Here’s a student example of using a verb-ing form as a noun subject: Studying for an exam won’t be hard for you if you follow these steps. PELIC: Chinese male level 3 writing class. Here’s an example in educational materials of the news: Closing the gas pipeline is one action Western nations have taken against Russia. BreakingNewsEnglish Here’s an example of verb-ing after ‘to’: The find goes a long way to solving the mystery of why the Stonehenge bluestones were brought from so far away  when all other stone circles were erected within a short distance of their quarries. In the English Grammar Profile, point 22 in NOUNS …

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adjective + (that) clause

Here’s a student example of an adjective followed by a ‘that’ clause. However,   I am sure that the most useful English for you is American English. PELIC Korean male level 4 writing In the English Grammar Profile (EGP), there are many points that are hard to differentiate and some have conflicting information. EGP point 22 MODALITY/adjectives at A2: I AM SURE …

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have got to | have to | don’t have to

Here are two student examples of using semi-modal ‘have to’ to express either a strong suggestion or that something isn’t required or necessary. Another thing is  you have to make sure that you have included signal words  to help the reader. PELIC Arabic female level 3 writing class.   I mean  if someone wears something,  you don’t have to wear that  because she or he wears it. TLC male Spain B1 speaking test. Listen to …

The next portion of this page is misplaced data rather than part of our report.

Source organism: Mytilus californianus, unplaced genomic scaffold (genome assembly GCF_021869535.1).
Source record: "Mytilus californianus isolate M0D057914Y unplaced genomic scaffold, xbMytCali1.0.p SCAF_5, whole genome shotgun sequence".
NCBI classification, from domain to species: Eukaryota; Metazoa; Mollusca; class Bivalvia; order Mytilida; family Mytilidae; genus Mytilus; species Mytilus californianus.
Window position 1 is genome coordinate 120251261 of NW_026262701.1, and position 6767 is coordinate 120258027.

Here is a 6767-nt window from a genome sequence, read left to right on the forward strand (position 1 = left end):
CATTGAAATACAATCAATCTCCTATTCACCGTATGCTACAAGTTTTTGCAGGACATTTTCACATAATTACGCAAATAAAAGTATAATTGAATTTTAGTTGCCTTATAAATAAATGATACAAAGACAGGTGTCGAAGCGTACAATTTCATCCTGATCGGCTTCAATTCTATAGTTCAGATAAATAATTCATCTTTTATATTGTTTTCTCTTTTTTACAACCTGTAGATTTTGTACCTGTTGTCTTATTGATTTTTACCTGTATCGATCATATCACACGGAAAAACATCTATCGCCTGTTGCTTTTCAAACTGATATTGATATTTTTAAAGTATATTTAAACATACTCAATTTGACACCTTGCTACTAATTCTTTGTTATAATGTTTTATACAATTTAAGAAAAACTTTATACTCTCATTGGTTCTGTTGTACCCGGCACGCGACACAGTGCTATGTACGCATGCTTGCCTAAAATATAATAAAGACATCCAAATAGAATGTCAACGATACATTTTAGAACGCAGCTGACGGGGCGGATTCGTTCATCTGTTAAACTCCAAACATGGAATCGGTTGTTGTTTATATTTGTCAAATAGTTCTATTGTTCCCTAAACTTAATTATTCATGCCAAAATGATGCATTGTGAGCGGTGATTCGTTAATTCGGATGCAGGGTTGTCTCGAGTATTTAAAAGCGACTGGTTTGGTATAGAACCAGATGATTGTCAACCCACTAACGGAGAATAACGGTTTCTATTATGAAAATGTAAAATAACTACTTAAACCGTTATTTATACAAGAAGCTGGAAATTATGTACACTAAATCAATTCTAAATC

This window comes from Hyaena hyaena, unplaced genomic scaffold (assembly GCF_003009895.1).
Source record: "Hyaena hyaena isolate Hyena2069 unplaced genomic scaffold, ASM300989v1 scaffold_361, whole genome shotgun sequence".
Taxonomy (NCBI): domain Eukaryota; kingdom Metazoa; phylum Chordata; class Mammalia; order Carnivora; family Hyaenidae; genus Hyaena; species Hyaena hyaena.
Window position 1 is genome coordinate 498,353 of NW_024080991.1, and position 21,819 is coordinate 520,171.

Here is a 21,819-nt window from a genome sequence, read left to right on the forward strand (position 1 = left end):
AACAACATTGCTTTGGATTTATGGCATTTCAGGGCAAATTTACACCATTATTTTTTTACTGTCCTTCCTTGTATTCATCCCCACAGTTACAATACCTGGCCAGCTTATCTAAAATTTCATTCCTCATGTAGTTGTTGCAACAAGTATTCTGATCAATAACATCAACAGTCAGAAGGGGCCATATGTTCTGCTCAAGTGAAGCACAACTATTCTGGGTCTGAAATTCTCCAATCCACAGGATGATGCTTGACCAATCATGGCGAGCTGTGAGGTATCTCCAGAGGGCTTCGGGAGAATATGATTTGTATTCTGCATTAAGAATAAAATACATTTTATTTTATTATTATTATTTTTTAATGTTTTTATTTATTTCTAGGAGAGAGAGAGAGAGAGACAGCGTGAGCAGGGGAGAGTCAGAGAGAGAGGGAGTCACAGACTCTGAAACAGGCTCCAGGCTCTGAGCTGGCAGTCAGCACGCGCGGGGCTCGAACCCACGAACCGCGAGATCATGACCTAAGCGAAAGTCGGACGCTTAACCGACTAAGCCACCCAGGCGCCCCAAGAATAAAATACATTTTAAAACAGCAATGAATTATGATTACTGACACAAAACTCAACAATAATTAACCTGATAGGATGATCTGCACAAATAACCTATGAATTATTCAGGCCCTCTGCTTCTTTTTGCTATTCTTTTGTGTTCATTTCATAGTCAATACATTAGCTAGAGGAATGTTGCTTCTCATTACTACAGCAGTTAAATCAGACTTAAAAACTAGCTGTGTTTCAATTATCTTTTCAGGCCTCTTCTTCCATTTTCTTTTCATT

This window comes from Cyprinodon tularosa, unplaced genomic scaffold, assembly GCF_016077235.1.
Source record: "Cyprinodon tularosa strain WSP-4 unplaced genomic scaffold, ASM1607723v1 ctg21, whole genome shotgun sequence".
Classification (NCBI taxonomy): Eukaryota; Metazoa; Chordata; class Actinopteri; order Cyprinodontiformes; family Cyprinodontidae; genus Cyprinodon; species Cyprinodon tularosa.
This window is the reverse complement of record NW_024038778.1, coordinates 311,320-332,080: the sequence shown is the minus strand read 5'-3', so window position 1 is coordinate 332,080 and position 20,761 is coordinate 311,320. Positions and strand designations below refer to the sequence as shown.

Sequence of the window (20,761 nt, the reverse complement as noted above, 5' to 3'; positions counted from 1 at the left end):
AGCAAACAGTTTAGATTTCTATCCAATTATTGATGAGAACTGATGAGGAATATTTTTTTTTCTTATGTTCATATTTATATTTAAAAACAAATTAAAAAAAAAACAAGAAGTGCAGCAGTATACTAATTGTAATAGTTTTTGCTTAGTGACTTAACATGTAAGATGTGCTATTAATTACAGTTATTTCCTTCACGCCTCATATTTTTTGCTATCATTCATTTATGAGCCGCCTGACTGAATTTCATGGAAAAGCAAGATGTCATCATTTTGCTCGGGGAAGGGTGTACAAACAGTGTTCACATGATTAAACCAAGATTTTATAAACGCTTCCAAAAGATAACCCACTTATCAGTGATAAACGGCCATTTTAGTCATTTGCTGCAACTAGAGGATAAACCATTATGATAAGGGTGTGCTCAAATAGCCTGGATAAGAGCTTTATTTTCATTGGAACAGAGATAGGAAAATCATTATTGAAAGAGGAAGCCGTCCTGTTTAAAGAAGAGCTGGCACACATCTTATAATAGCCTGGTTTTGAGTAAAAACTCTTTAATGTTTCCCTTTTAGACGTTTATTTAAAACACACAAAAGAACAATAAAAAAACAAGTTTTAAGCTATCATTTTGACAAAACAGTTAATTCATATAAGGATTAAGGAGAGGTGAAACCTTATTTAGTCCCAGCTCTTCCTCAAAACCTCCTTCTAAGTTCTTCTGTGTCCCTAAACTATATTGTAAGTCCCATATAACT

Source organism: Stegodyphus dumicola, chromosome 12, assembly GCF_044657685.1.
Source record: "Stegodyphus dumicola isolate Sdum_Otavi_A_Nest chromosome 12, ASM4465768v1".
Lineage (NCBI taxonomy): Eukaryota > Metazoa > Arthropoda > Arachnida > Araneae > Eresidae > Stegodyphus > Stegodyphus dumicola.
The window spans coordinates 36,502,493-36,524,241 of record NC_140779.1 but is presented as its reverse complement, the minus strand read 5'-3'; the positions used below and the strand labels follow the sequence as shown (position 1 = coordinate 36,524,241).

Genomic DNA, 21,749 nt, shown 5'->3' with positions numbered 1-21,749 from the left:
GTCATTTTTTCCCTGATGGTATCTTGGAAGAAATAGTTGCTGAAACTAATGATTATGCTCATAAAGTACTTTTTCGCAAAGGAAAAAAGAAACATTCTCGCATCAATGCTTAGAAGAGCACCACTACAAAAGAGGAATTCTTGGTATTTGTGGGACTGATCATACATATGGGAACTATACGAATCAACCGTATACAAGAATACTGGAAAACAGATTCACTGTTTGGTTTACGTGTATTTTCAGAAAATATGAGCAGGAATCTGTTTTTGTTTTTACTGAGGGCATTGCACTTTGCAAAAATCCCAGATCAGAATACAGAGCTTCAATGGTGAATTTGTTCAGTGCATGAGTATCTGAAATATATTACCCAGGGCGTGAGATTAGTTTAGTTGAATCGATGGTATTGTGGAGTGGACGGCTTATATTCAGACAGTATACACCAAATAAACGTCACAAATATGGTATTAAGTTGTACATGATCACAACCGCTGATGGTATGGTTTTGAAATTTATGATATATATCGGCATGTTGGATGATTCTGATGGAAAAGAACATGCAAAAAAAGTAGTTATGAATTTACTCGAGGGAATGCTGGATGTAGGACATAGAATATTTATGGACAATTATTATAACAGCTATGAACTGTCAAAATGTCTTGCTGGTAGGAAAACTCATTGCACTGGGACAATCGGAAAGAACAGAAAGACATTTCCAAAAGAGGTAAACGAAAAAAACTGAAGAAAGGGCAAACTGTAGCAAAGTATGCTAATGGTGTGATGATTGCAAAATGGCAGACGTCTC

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could (possibility)

The modality of “could” refers to its ability to express possibility or potentiality in English. When used in this context, “could” indicates that something is possible or feasible but not definite or certain. It suggests that there is a chance or opportunity for something to happen, but it is not guaranteed. In the English Grammar …

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Present Continuous

Here are some student writing examples of present continuous highlighted with details: I am typing English words right now. PELIC Chinese female level 2 writing class   However, we also can interpret from the graph that we aren’t preparing for it yet.  PELIC Korean female level 3 writing class   I am always falling over one of his toy cars or trucks. PELIC Arabic male level 3 writing class   There are at least 30 points to do with the present …

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the reason that | the place which + CLAUSE

In the English Grammar Profile, B2 Point 4 in the category of FOCUS is defined as ‘The reason (that)’, ‘The place (which)’ + clause as subject + ‘be’ for focus. Expert examples: The reason you‘re alive today is because of those changes in our brains that took place in Africa. TED But the reason that a lot of his fans are in the stands is because of another video. listen Student in speaking …

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SHOULD BE + verb ING ‘She should be looking for a job’

Let’s look at an example of ‘should be ing‘ in student writing: In Korea, it is so common that women should be looking for a job after divorce. PELIC Korean female level 4 writing. ‘Should’ can express obligation or expectation.  ‘Should’ can be used with a continuous form: Should be + lookING In the English Grammar Profile at B2, there are 3 points covering ‘should + continuous form’.  Points …

SHOULD BE + verb ING ‘She should be looking for a job’ Read More »

(always | constantly) + past continuous

Let’s look at two examples to explain this grammar.  The first is from a student writing example using past continuous with an adverb that shows he didn’t control the situation with his friend and the second one is from an expert speaker using passives: For example, he was always playing soccer when I played baseball. PELIC Korean male level 4 grammar class.   They were …